On June 10, 2014, Russia introduced to the Conference on Disarmament an updated draft of its working paper with China, “Treaty on the Prevention of the Placement of Weapons in Outer Space, the Threat or Use of Force against Outer Space Objects”.

The Conference on Disarmament

The Conference on Disarmament (CD) is a multilateral disarmament forum established by the international community to negotiate arms control and disarmament agreements based at the Palace of Nations, the home of the United Nations Office at Geneva, located in Geneva, Switzerland. The Conference meets annually in three separate sessions in Geneva. All decisions of the body must be agreed upon by consensus according to the rules and procedures of the conference.

The Conference was first established in 1979 as the Committee on Disarmament as the single multilateral disarmament negotiating forum of the international community. It was renamed the Conference on Disarmament in 1984. The Conference succeeded three other disarmament-related bodies: the Ten-Nation Committee on Disarmament (1960), the Eighteen-Nation Committee on Disarmament (1962), and the Conference of the Committee on Disarmament (1969).

The Conference was created with a permanent agenda which includes the following topics: nuclear weapons in all aspects, other weapons of mass destruction, conventional weapons, reduction of military budgets, reduction of armed forces, disarmament and development, disarmament and international security, collateral measures (effective verification methods in relation to appropriate disarmament measures, acceptable to all parties), and comprehensive programme of disarmament leading to general and complete disarmament under effective international control.

The Conference is formally independent from the United Nations. However, while it is not formally a UN organization, it is linked to it in various ways. First and foremost, the Director-General of the United Nations Office at Geneva serves as the Secretary-General of the Conference. Furthermore, while the Conference adopts its own rules of procedure and agenda, the United Nations General Assembly can pass resolutions recommending specific topics to the Conference. Finally, the Conference submits a report of its activities to the General Assembly yearly, or more frequently, as appropriate.

Treaty on the Prevention of the Placement of Weapons in Outer Space, the Threat or Use of Force against Outer Space Objects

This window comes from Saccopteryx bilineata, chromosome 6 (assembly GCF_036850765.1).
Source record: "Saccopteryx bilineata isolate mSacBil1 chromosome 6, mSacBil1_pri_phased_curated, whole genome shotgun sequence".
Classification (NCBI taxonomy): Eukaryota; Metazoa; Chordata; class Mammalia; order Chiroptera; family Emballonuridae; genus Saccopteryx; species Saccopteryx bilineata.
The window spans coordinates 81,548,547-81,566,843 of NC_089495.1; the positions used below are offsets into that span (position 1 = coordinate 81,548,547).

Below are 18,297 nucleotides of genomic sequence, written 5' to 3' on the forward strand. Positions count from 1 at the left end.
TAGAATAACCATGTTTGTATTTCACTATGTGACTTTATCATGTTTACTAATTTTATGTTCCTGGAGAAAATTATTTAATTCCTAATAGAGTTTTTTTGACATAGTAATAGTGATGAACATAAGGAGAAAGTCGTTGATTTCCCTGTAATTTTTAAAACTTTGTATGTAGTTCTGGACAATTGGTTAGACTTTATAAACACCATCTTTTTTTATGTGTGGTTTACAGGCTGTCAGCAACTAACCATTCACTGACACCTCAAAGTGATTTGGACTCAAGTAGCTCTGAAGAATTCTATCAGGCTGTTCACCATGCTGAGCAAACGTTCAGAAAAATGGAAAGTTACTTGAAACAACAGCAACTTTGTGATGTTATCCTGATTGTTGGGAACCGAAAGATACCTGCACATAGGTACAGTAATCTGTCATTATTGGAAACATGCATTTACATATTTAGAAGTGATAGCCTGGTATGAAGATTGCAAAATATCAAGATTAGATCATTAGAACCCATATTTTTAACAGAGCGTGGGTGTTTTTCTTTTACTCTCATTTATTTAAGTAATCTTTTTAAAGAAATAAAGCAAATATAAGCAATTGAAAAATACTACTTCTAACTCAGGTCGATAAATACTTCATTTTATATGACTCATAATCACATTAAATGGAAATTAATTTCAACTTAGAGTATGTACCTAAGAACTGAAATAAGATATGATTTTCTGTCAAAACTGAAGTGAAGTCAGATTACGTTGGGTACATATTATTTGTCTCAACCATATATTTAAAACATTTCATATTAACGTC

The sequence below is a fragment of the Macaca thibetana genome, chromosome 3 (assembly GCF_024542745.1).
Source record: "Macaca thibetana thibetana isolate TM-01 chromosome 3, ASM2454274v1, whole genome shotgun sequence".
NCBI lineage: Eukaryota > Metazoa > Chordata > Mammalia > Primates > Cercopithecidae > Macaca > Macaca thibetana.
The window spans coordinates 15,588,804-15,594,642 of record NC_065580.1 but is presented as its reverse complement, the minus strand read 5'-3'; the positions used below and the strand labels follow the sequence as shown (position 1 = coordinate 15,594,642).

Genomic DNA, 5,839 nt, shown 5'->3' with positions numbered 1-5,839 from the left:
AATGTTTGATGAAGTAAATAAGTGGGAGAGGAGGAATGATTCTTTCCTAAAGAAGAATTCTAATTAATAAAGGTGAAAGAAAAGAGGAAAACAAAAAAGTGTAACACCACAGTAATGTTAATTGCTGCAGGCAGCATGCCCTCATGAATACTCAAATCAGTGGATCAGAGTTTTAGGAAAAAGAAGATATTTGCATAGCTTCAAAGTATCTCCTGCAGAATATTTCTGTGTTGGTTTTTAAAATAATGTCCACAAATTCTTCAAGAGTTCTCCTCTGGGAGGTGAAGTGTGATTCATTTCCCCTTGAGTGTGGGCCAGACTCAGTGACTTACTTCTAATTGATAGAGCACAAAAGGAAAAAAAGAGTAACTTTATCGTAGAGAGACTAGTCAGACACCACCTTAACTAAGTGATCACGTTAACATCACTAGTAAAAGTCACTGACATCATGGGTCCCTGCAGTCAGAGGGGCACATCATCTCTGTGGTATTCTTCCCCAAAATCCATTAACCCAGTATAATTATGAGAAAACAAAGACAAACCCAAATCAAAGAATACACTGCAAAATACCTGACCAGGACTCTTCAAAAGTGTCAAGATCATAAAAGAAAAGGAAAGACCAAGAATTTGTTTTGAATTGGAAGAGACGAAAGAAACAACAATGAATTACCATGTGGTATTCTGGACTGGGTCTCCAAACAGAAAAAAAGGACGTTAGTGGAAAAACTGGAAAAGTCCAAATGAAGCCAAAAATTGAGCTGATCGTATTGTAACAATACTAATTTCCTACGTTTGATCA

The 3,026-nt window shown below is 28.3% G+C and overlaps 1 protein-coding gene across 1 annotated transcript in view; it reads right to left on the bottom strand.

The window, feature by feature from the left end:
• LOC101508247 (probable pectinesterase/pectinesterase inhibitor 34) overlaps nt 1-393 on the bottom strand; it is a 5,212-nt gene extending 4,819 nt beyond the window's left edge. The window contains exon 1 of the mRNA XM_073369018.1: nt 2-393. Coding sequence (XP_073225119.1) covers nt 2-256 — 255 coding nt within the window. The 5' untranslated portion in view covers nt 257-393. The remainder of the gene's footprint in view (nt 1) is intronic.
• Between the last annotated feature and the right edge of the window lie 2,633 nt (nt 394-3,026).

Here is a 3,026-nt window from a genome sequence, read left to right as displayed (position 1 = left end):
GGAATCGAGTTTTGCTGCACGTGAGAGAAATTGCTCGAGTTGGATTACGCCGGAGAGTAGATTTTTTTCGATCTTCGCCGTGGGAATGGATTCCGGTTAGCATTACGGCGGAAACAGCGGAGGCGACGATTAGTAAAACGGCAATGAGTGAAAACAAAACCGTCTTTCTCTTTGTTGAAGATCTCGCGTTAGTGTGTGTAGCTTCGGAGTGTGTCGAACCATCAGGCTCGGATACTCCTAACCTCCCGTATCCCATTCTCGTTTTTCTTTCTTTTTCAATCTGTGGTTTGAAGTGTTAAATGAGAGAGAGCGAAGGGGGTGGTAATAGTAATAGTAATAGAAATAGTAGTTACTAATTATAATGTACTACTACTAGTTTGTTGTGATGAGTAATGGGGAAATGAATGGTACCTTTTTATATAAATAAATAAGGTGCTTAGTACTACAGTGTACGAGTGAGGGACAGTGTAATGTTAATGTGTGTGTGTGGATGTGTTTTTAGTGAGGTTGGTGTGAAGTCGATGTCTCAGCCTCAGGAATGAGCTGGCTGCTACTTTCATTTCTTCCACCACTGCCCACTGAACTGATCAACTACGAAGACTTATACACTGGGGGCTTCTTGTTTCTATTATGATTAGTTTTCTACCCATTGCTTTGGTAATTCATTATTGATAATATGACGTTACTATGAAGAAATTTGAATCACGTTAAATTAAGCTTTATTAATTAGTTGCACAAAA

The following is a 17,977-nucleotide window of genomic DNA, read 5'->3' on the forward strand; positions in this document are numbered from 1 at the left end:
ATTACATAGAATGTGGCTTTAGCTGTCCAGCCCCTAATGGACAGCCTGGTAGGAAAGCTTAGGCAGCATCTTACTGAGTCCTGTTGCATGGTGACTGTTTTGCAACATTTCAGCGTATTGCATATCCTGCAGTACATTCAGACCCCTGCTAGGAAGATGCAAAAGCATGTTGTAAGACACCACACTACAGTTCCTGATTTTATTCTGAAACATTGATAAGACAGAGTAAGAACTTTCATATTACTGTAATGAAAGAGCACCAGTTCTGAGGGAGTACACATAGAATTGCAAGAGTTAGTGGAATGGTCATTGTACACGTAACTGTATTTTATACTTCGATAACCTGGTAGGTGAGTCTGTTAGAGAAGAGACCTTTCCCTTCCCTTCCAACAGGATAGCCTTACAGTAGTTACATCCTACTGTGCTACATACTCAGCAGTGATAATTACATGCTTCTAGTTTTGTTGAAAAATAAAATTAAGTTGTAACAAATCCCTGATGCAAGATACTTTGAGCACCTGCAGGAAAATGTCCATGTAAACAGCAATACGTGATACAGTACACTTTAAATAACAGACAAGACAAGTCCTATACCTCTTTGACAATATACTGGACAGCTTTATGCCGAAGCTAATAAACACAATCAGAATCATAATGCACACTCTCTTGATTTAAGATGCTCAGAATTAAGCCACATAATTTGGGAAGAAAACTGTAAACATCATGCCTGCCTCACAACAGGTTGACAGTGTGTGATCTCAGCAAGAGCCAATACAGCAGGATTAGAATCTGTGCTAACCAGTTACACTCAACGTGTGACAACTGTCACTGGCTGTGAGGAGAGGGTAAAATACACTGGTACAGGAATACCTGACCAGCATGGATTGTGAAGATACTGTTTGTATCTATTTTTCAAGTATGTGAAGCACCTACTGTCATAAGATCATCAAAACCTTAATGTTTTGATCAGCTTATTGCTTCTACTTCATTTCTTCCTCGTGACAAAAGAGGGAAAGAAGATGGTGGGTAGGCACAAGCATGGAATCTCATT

The Treaty on the Prevention of the Placement of Weapons in Outer Space, the Threat or Use of Force against Outer Space Objects states as follow:

“The States Parties to this Treaty,

Reaffirming that further exploration and use of outer space plays an ever-increasing role in the development of humankind,

Willing that outer space would not turn into a new area of weapon placement and an arena for military confrontation to avert a grave danger to international peace and security,

Reaffirming the importance of strict compliance with the existing multilateral agreements related to outer space activities and recognizing that the observance of principles and rules of international space law in outer space activities contributes to building confidence in peaceful intentions of States,

Noting that the Treaty on Principles Governing the Activities of States in the Exploration and Use of Outer Space, including the Moon and Other Celestial Bodies of January 27, 1967 (hereinafter referred to as the 1967 Outer Space Treaty), obliges the States Parties not to place in orbit around the Earth any objects carrying nuclear weapons or any other kinds of weapons of mass destruction, not to install such weapons on celestial bodies, or station such weapons in outer space in any other manner,

Recognizing that while the existing international agreements related to outer space and the legal regime thereof play a positive role in regulating outer space activities, however they are unable to fully prevent the placement of weapons in outer space,

Recalling the resolutions of the United Nations General Assembly “Prevention of an arms race in outer space” which inter alia emphasize the need to examine further measures in the search for effective and verifiable bilateral and multilateral agreements in order to prevent an arms race in outer space,

Have agreed as follows:

Article I

For the purpose of this Treaty:

(a) the term “outer space object” means any device placed in outer space and designed for operating therein.